The report was compiled by College Board - the non-profit that administers AP exams as well as SAT exams. They found that not only are more teens taking AP tests, they are also a higher number of them seeing success than ever before. The number of U.S. students who graduate from high school and have taken an AP course has nearly doubled over the past decade.
Test-takers have to score a 3 or higher (on a scale of 1 to 5) on the AP exam in order for the AP course to be eligible for college credit. According to College Board, the number of teens with eligible scores was over 1.8 million in 2013, compared with just around 800,000 in 2003. Interestingly, among test takers, the percentage of kids receiving a three or higher hasn't increased - it was 61 percent in 2003 compared with 57 percent in 2013. So it's not that more kids are doing better on AP tests, it's just that more kids are choosing to take them.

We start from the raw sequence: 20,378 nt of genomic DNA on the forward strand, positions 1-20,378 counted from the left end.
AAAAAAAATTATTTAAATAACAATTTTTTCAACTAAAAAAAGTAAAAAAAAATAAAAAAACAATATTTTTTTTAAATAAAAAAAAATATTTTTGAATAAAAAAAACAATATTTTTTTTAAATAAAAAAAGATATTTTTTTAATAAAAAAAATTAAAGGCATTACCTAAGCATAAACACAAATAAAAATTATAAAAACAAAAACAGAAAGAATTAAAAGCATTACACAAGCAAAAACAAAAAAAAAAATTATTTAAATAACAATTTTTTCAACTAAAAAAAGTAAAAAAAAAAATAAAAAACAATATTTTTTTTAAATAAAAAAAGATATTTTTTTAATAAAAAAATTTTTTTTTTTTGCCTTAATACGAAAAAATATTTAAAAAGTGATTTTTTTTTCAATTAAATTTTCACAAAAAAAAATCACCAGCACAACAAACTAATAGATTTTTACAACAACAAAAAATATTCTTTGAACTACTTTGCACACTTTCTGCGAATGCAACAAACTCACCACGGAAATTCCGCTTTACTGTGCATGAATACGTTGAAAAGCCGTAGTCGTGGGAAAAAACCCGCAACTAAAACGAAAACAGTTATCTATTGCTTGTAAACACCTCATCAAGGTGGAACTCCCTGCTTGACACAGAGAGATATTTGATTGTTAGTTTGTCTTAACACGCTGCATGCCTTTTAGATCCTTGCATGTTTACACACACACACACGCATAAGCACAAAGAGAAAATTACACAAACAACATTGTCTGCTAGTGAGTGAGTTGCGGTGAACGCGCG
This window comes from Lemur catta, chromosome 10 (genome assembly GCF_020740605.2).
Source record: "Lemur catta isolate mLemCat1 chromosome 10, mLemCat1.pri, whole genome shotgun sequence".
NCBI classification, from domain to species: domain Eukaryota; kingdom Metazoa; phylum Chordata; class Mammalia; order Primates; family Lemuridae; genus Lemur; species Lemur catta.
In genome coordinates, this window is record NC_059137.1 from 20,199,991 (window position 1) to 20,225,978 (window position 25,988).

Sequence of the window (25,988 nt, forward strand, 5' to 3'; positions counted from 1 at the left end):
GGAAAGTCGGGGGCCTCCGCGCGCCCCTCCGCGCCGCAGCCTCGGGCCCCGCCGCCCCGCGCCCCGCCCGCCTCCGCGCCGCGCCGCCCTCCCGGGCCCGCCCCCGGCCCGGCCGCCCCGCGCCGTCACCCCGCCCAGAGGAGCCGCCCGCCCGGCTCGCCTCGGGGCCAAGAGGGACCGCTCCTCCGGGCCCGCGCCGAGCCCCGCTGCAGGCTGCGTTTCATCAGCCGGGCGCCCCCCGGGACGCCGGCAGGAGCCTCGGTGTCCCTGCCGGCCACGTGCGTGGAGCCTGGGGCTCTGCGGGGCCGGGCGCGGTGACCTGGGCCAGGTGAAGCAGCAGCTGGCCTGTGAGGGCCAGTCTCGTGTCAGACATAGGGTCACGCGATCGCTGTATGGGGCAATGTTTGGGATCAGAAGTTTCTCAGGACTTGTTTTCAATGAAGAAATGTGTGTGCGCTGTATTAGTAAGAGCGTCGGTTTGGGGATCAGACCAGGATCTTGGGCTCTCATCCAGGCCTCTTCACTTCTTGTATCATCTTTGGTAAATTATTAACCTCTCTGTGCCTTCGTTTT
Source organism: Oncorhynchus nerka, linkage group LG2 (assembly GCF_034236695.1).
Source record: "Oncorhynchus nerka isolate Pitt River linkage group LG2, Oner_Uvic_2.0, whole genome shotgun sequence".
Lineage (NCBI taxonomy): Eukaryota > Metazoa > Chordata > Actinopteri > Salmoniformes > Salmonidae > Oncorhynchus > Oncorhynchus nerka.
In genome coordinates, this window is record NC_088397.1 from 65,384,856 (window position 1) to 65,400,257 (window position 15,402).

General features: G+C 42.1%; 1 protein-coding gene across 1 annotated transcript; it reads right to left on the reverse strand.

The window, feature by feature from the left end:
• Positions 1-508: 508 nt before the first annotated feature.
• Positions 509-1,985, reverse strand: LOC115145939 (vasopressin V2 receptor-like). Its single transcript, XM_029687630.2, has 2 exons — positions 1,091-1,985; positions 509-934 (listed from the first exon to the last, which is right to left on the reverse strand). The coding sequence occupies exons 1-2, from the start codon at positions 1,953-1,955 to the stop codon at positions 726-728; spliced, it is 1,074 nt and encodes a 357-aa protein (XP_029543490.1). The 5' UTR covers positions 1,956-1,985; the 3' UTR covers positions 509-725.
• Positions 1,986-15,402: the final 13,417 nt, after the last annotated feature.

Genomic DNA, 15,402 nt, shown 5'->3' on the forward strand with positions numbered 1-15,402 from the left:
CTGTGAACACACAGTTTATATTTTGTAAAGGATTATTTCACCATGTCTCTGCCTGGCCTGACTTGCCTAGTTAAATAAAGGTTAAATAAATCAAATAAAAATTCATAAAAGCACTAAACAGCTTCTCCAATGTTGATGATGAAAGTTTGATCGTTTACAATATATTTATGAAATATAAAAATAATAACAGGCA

And while the potential for college credit is certainly a perk, it's not the only reason that kids are taking AP exams. Some see solid AP exam scores as necessary as strong SAT scores for getting into a good college.
At $89 a pop — AP exams aren't cheap. Particularly if your high schooler needs to take more than one. But College Board insists that with the availability of a low-income subsidy, no student gets left behind if they want to take the test.
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